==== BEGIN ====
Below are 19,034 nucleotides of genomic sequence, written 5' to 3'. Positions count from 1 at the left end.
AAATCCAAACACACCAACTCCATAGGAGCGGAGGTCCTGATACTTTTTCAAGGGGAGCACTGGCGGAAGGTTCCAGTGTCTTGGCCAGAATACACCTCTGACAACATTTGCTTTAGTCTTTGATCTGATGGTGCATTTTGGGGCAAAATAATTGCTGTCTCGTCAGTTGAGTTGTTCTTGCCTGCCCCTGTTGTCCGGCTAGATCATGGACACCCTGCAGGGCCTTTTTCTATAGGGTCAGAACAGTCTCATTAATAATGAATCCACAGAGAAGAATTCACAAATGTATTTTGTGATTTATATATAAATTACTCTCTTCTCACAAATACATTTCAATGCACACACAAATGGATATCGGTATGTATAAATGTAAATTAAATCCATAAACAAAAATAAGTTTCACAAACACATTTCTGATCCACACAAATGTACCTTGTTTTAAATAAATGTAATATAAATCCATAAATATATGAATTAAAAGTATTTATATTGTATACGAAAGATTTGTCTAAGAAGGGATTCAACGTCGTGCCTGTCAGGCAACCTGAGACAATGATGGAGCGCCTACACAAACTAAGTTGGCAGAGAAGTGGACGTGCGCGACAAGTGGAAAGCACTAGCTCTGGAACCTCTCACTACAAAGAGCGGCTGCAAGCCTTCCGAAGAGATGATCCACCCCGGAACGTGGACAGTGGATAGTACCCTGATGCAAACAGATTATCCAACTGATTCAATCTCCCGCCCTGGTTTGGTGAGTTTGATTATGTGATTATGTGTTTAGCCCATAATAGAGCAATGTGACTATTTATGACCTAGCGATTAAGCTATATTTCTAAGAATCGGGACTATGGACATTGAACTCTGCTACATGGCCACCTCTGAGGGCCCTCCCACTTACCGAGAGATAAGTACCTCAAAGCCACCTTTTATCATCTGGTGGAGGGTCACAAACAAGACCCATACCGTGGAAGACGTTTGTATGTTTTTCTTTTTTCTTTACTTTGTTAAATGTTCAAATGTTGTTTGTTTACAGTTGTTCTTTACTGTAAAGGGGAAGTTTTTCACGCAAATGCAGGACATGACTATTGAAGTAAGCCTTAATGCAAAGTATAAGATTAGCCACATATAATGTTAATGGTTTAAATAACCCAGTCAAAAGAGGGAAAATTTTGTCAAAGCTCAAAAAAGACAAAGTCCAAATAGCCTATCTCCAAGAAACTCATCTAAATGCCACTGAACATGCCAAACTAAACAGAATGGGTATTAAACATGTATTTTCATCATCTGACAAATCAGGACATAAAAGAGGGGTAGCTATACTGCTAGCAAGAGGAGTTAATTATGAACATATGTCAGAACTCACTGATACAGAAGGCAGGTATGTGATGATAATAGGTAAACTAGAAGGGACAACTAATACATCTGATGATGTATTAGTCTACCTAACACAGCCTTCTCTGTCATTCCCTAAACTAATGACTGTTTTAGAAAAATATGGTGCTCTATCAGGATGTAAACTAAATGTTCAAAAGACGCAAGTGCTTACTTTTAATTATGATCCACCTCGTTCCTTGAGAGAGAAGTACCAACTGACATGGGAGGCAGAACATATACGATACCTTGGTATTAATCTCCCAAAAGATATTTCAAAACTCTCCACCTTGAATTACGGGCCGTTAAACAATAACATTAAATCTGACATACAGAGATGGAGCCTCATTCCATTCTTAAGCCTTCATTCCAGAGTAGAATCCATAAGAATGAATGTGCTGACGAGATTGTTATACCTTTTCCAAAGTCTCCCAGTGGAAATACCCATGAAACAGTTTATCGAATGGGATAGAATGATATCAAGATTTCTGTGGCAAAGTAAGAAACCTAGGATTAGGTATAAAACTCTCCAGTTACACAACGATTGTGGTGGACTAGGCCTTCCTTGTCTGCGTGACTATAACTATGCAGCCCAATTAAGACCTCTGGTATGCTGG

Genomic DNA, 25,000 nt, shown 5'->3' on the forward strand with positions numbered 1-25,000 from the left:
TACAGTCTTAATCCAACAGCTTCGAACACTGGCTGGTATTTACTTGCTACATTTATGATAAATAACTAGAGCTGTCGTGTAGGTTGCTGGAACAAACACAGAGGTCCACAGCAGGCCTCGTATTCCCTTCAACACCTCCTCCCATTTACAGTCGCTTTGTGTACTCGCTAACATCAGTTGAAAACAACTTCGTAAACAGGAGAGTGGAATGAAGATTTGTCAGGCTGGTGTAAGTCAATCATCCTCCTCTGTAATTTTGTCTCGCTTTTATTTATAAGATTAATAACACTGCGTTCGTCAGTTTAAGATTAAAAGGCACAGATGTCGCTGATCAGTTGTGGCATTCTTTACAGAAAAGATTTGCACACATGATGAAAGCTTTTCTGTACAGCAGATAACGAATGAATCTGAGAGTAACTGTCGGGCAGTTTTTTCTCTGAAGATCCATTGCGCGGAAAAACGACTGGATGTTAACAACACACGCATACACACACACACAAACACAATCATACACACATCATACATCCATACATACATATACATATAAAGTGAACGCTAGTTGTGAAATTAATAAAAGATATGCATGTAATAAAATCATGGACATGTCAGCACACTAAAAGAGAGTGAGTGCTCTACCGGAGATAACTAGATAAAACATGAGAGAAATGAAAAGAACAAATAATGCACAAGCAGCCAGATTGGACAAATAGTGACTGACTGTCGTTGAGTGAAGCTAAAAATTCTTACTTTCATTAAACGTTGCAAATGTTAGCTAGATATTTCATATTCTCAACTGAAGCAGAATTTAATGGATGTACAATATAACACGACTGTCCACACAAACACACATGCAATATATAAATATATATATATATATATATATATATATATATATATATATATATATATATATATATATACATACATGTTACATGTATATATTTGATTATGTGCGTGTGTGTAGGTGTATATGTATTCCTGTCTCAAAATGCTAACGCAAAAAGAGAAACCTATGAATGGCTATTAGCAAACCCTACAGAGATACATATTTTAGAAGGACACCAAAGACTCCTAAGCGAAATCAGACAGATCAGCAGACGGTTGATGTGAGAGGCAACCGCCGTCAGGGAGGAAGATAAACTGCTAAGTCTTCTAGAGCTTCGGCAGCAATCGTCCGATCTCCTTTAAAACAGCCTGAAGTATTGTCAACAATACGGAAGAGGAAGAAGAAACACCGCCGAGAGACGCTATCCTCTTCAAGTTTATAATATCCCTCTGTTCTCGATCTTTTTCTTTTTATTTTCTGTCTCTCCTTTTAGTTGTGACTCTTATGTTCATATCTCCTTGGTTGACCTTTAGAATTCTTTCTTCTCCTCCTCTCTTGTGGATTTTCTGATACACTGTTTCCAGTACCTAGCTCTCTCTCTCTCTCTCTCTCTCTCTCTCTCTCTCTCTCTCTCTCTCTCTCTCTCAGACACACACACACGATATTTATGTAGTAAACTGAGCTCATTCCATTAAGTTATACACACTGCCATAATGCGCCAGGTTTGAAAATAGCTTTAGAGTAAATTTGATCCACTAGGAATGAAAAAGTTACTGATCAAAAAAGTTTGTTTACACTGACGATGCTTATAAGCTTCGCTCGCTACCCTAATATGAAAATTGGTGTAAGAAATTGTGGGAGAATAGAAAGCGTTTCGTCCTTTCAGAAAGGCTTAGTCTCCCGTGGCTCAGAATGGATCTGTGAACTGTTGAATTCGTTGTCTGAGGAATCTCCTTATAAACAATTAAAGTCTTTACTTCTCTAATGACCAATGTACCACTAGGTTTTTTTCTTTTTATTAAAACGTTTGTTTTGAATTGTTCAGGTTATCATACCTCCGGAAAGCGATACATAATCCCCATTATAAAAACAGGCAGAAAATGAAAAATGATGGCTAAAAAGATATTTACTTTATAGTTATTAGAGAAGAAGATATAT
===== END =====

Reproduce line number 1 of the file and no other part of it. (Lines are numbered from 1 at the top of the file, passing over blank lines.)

Below are 19,034 nucleotides of genomic sequence, written 5' to 3'. Positions count from 1 at the left end.